Written by: Bianca Lindau
One of the most common questions asked by entrepreneurs that have a new venture in mind is: what type of entity structure should I choose for my new business? This is an important question, which should be answered under careful consideration of the specific situation and the consequences that choosing one entity over another has. The type of entity structure chosen not only has legal consequences, but also influences financing opportunities, equity compensation and taxation. Below are ten key items to consider that can guide an entrepreneur seeking to find the most suitable entity.
Types of Entities
For most startup founders, the general entity structures that are commonly chosen are limited liability companies (LLCs) and corporations. An LLC is an unincorporated association that provides limited liability to its owners (called “members”). A corporation is formed under state law by the filing of articles of incorporation with the state and also provides limited liability to its owners (called “shareholders”). Two types of corporations can be distinguished; S Corporations (“S corps”) and C Corporations (“C corps”). These business structures get their names from the parts of the Internal Revenue Code they are taxed under. They differ in how they are taxed. By default, corporations are treated as a C corporation. C corps are subject to a corporate tax and thus pay taxes at the corporate level. If corporate income is distributed to shareholders as dividends, these distributions are taxed again at the individual level. Therefore, C corporations may be subject to double taxation. A corporation may elect to be treated as an S corp and instead be subjected to pass-through tax treatment like an LLC.
Entities Preferred by Outside Investors
At some point, the question of financing comes up. Most professional investors prefer C corporations. C corporations allow for multiple classes of stock, such as preferred stock and common stock. Preferred stock gives the holder superior rights over common stockholders. For example, preferred stock takes priority over common stock in liquidation proceedings.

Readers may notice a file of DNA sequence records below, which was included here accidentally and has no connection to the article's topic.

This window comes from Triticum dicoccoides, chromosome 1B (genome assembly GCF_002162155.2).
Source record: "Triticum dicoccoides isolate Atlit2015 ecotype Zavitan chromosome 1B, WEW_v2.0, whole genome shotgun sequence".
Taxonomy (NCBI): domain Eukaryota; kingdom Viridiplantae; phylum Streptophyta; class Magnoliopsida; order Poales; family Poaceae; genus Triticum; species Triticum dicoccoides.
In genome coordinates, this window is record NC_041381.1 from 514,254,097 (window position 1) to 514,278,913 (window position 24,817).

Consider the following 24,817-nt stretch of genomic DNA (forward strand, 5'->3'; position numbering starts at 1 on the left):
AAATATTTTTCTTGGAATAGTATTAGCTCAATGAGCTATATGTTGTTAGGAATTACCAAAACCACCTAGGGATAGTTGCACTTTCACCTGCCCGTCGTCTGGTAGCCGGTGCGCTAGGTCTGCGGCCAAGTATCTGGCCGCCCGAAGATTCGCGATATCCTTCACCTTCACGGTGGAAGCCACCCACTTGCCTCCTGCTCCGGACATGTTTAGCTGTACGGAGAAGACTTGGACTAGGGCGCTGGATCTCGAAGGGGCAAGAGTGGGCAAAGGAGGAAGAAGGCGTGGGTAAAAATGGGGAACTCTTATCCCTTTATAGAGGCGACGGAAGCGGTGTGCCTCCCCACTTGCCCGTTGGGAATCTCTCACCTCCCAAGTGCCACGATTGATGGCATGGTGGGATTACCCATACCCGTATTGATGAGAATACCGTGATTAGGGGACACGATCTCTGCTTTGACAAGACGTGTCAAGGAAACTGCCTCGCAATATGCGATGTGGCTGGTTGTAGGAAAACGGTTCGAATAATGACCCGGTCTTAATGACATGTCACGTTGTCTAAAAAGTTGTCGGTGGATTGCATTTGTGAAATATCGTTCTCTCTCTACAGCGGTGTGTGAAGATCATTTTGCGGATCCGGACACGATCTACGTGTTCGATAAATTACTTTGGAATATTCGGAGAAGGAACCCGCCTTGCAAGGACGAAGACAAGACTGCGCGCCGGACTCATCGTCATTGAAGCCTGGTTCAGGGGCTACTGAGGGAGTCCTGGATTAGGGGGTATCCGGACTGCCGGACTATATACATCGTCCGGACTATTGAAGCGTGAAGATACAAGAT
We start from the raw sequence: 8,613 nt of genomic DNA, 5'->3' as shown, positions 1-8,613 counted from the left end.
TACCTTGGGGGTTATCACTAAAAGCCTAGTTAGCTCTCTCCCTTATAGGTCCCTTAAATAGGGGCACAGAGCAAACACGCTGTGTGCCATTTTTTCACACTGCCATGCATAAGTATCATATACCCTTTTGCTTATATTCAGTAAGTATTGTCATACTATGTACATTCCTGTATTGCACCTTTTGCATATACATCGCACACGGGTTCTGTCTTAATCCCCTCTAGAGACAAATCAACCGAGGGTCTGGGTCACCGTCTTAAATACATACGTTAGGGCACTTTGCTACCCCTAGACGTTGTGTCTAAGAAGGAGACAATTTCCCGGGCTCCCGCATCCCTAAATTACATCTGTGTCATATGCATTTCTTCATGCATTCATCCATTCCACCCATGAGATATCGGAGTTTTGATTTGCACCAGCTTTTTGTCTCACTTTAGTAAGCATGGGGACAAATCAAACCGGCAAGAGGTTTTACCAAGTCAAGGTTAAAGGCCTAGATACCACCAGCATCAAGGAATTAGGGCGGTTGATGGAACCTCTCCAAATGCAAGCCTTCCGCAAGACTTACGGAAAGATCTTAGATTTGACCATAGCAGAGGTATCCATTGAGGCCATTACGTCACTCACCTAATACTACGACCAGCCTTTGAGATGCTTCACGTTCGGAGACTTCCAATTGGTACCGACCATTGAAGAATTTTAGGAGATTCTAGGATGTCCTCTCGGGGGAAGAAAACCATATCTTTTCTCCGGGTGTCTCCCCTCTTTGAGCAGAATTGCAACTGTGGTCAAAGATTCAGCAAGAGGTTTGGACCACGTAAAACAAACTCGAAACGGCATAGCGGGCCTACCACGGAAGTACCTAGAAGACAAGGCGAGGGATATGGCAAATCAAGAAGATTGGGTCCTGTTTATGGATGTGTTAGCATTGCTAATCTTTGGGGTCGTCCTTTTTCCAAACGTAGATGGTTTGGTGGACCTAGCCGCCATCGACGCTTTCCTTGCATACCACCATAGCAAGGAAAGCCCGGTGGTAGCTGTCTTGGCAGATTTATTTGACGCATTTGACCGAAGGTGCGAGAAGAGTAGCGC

LLCs are generally less favored by investors. Small or closely held businesses that will not seek outside investment may benefit from the ease of forming and the simple structure of an LLC. LLCs are usually member-managed, unless the members elect to have managers control the LLC, similar to a corporation’s board of directors. If members of an LLC decide to seek outside investment or if investors express interest in investing in the LLC, the LLC may have to convert to a manager-managed structure or a corporation to secure investment.
A corporation may elect S corporation status only if it meets certain requirements. The corporation must be a domestic corporation, only have certain persons as stockholders (such as U.S. citizens or residents, but not partnerships, corporations, and non-resident aliens), not have more than 100 stockholders, have only one class of stock and not be an ineligible entity type (for example, certain financial institutions and insurance companies). If the corporation no longer meets these requirements, the S election is revoked, and it will be taxed as a C corp. This could occur, for example, if an S corp takes an investment from a disqualifying stockholder, such as a venture capital fund.
The following scenarios may provide a general guide when making an entity selection:
- You are starting your business and have an investor prepared to invest in you now: If you are forming with investment from institutional investors—non-individuals and non-friends and family—you will likely be forming a C corporation.
- You are bootstrapping and it is uncertain whether you will move beyond personal investment and money from friends and family: A founder that intends to solely rely on personal finances, operating revenue, money from friends and family or small groups of individuals may elect an S corp or an LLC. If raising venture capital in the future, an LLC can be converted to a C corp and S corp status may be removed. Financial factors may weigh on the decision between an LLC and an S corporation.
- You are short on cash: An LLC may be the most appropriate choice. LLCs often cost less to initially form. Additional costs could arise if there is sufficient growth, such that the company requires conversion to a C corporation. This process allows for deferment of costs until institutional investors are willing to provide funds. Note that if the company has several members, additional costs could also arise as a well-structured operating agreement may be necessary to ensure that outside investment may be secured and a smooth conversion is achieved.
- You have surplus funds: If you have some cash to spare, you may want to consider forming a corporation and making an S election. A corporation may initially be more expensive to form than an LLC, but, you will be able to enjoy the advantages of being taxed as a pass-through entity. Later, when you take on investors, with a majority vote of shareholders, revoking the S election to be taxed as a C corporation is a simple and inexpensive process, which may be done with a single tax form.
As mentioned previously, S corporations and LLCs are taxed as “pass-through” entities. There is no entity level taxation on these. Individual owners report their share of profits or losses on their personal tax returns. Owners are merely responsible for paying taxes on their share in the taxable income the company receives. C corporations are subject to double taxation as the entity is responsible for taxes at the corporate level and the owners are responsible for taxes on distributions made to them.